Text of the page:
– Steve Patterson


Thankful to be a stroke survivor

November 26, 2009 Steve Patterson 4 Comments

For nearly two years now I’ve been thankful every day that I am a stroke survivor.  That moment when you are certain your life will soon be over is surreal.  When I awoke from sedation in ICU almost a month later just the idea of still being alive was more important than the fact I couldn’t move my left side and that I had a tracheotomy to enable me to breath while I was on a ventilator.  Early on I was so very thankful the doctors didn’t reinsert the speaking valve after I removed it in my first days awake.

I’ve adjusted to my physical limitations.  It helps that each day, week, month my physical limitations are fewer.  In a way I am thankful for having had a stroke.  That may sound weird but it helped me lose 80 lbs.  I have become a more organized, focused person as a result.  As a disabled person I will be a better urban planner. Accessibility is not just minimum widths from guidelines for me — it is very real.

I’m thankful for my family, friends and all of you that read this blog.  Happy Thanksgiving everyone!

– Steve Patterson


I’m Honored, Best Blog 2009

September 30, 2009 Site Info, Steve Patterson 7 Comments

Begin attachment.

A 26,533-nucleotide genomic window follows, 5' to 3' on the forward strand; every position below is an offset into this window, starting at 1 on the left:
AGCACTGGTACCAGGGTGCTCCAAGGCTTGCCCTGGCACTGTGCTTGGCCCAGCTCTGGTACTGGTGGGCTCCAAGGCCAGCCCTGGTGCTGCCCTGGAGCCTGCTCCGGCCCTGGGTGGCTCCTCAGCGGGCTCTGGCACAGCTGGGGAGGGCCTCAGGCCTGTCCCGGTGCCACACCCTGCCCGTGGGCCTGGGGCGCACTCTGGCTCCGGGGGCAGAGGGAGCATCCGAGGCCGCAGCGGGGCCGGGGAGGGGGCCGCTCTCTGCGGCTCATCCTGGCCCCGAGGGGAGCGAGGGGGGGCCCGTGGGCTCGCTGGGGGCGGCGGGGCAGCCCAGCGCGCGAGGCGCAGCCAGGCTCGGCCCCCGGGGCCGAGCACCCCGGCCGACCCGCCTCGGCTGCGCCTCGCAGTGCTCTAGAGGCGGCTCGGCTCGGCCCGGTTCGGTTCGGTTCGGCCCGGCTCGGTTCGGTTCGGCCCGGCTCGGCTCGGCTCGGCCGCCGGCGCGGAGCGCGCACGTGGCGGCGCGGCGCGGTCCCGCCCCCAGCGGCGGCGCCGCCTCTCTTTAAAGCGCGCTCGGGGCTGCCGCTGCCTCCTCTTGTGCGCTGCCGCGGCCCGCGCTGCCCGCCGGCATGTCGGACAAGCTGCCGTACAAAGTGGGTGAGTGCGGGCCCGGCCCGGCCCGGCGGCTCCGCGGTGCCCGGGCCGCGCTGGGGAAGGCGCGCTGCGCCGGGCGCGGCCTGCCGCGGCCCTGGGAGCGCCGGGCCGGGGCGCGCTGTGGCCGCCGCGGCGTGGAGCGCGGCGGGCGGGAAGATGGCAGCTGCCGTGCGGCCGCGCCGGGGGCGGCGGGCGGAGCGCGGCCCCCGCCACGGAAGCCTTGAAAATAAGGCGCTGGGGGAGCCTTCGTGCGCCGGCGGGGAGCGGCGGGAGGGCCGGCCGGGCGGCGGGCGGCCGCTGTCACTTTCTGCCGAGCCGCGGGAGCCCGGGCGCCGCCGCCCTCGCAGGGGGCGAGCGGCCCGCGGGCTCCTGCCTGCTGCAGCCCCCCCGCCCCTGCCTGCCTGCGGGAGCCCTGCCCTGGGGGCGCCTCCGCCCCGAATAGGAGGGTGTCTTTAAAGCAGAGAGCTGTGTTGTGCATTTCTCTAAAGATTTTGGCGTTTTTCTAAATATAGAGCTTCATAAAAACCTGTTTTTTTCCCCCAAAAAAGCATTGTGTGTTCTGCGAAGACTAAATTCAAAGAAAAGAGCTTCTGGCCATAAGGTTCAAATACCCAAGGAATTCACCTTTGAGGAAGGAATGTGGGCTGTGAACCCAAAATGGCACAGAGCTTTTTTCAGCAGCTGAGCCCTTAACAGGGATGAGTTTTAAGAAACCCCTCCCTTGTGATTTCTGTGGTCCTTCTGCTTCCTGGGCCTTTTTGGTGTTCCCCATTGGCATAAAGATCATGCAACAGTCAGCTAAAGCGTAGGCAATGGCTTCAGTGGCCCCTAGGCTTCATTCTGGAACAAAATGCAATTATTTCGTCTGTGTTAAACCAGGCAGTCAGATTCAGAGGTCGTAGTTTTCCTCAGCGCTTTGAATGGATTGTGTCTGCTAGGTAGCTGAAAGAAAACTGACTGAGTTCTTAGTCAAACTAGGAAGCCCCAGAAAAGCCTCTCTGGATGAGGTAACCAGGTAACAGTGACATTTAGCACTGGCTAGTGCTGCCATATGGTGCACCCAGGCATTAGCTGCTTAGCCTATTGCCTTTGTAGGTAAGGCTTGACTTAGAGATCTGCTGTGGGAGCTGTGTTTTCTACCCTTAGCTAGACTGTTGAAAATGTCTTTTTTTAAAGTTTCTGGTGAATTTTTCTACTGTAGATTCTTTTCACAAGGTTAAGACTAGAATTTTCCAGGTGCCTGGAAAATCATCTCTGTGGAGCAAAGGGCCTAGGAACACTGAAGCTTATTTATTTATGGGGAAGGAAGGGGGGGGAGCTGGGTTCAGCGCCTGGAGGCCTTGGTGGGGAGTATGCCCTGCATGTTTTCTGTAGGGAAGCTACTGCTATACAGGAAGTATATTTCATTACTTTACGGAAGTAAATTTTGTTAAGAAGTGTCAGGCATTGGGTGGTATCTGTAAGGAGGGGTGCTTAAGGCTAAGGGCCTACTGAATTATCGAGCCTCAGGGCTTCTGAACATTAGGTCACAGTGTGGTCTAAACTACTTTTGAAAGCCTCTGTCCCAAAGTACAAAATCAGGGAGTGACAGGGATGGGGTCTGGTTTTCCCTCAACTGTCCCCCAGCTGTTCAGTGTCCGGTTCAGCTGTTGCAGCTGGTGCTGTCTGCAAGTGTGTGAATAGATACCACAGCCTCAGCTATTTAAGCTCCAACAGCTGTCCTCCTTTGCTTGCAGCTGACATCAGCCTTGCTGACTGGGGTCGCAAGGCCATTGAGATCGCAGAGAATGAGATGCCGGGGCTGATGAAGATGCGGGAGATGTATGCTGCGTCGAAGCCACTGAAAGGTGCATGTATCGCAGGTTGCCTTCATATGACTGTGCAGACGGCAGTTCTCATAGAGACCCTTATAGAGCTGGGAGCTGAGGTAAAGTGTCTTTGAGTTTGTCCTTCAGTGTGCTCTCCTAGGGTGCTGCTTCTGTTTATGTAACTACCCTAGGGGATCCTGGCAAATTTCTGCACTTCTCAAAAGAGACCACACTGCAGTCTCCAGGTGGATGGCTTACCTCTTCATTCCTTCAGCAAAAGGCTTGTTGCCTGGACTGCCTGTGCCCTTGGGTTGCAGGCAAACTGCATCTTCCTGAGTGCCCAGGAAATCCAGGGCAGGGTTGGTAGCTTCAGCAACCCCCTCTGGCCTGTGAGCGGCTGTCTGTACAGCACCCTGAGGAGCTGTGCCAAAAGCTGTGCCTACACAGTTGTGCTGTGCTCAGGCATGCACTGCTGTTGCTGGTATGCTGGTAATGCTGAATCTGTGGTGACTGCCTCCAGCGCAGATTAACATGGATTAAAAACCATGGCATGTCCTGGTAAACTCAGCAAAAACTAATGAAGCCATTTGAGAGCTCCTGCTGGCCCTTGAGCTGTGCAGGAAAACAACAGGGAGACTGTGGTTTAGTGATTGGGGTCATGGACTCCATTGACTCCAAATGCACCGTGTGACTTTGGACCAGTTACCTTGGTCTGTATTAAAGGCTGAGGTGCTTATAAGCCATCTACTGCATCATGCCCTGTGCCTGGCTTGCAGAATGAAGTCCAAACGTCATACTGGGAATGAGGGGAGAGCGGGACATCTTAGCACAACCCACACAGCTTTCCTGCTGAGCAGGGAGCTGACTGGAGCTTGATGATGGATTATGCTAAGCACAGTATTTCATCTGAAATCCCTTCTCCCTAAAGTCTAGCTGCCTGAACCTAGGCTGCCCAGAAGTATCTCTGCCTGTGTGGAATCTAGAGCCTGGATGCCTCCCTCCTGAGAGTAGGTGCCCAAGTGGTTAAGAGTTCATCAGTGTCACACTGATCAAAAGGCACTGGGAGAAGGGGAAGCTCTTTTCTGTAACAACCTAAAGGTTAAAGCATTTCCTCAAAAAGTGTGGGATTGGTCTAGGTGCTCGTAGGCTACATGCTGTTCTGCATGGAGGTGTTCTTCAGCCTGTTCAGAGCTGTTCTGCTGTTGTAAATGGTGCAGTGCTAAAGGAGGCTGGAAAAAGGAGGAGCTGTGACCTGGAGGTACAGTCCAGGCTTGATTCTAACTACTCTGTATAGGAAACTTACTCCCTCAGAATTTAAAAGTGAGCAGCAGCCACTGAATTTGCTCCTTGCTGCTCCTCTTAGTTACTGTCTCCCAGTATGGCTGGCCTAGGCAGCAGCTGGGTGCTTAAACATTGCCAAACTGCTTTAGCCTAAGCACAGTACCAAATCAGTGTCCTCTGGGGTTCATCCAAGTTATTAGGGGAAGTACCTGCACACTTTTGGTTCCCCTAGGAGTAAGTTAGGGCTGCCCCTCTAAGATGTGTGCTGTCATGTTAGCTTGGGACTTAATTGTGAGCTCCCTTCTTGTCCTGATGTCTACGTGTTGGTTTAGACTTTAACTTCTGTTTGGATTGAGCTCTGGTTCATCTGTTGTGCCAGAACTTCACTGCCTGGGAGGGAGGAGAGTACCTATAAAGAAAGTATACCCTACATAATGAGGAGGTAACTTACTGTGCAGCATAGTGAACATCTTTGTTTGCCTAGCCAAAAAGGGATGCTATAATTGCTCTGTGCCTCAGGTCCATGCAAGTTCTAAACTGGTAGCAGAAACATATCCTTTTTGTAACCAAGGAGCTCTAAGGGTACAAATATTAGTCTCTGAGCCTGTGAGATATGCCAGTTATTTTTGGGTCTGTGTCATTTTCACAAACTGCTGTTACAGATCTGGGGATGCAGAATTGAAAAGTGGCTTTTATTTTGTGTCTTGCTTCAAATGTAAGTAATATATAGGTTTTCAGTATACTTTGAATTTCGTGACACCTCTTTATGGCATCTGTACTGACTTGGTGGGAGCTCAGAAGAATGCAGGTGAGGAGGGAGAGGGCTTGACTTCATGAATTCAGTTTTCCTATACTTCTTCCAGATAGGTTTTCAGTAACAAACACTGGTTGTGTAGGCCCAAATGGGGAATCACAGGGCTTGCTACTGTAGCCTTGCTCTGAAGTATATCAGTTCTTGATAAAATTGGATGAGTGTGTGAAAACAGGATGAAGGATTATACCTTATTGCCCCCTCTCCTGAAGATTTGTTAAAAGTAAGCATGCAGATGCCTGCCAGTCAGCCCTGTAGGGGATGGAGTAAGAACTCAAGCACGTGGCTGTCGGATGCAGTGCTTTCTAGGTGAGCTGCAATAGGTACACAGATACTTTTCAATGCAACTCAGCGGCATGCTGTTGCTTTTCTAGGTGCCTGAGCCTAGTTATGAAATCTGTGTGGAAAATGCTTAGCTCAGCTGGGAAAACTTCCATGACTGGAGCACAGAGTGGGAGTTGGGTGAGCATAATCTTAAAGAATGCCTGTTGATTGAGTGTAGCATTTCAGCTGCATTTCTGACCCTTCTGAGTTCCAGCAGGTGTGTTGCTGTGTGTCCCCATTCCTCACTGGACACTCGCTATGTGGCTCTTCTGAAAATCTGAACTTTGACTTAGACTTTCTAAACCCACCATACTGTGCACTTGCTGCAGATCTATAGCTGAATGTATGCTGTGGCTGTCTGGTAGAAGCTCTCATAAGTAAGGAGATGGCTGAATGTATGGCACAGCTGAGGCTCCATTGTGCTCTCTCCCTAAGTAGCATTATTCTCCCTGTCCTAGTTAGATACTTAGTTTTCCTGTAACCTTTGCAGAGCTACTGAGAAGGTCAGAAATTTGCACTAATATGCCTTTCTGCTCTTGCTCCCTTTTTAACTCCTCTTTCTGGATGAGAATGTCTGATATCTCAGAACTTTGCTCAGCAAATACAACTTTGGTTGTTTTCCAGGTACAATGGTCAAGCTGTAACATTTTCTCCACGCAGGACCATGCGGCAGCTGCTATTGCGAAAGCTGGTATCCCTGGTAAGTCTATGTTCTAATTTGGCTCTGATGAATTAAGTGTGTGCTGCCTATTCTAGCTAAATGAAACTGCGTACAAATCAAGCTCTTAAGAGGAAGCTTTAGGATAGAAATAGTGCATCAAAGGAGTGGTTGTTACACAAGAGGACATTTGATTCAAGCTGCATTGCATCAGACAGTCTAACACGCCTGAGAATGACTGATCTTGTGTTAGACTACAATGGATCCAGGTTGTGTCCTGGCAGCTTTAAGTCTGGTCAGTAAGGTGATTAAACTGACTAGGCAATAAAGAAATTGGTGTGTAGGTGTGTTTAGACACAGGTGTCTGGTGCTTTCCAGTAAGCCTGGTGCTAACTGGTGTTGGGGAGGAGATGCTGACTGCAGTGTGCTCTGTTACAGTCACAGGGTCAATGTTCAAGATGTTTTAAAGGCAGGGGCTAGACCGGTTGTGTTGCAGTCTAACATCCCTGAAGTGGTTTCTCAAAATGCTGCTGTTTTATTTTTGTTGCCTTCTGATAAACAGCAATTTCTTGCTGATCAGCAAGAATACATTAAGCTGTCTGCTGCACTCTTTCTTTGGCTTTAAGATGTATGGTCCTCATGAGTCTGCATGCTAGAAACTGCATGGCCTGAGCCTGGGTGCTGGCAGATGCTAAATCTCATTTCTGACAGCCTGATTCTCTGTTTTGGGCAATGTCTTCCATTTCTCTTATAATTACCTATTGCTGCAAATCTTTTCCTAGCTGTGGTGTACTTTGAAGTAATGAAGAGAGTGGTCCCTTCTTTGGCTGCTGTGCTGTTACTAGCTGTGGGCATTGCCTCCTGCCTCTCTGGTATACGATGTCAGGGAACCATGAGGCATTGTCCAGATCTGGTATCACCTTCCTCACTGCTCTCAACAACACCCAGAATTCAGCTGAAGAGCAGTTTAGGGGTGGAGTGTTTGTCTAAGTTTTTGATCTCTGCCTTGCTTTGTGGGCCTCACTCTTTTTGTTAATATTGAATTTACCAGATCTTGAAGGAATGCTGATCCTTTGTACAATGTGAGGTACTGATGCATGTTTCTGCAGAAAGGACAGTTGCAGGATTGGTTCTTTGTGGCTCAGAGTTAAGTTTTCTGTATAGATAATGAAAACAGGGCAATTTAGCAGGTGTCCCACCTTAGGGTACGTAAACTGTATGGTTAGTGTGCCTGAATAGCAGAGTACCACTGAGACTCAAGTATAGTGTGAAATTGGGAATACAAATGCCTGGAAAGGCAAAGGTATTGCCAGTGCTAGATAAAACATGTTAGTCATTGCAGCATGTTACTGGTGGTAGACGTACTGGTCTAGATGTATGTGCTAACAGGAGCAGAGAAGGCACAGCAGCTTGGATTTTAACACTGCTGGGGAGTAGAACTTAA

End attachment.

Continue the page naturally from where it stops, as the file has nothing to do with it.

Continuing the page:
For the fifth year in a row UrbanReviewSTL has been honored to make the annual RFT Best Of issue.  For 2009 this blog was named by the editors of the Riverfront Times as the Best Blog in St. Louis (link).

Previous recognition:

  • Best Civic-Minded Blog, 2005
  • Reader’s Choice for Best Blog, 2006, 2007, 2009

Thank you to the RFT editors and to all of you, the readers.

I do want to correct one sentence from their flattering piece, “In 2008 Patterson had a stroke that left him paralyzed on his left side.” While my left side was paralyzed following the stroke, that is no longer the case today.  Tomorrow marks the 20 month anniversary of my stroke and I’ve been working hard to build new connections between my brain and my left side.   My brain once again controls my left side — shoulder, elbow, wrist, fingers, hip, knee and ankle.  Not toes, though.  I did have a nasty fall in August, fracturing my left arm at the wrist.  Full recovery takes many years but I’m well on my way.

Thanks again for reading!

– Steve Patterson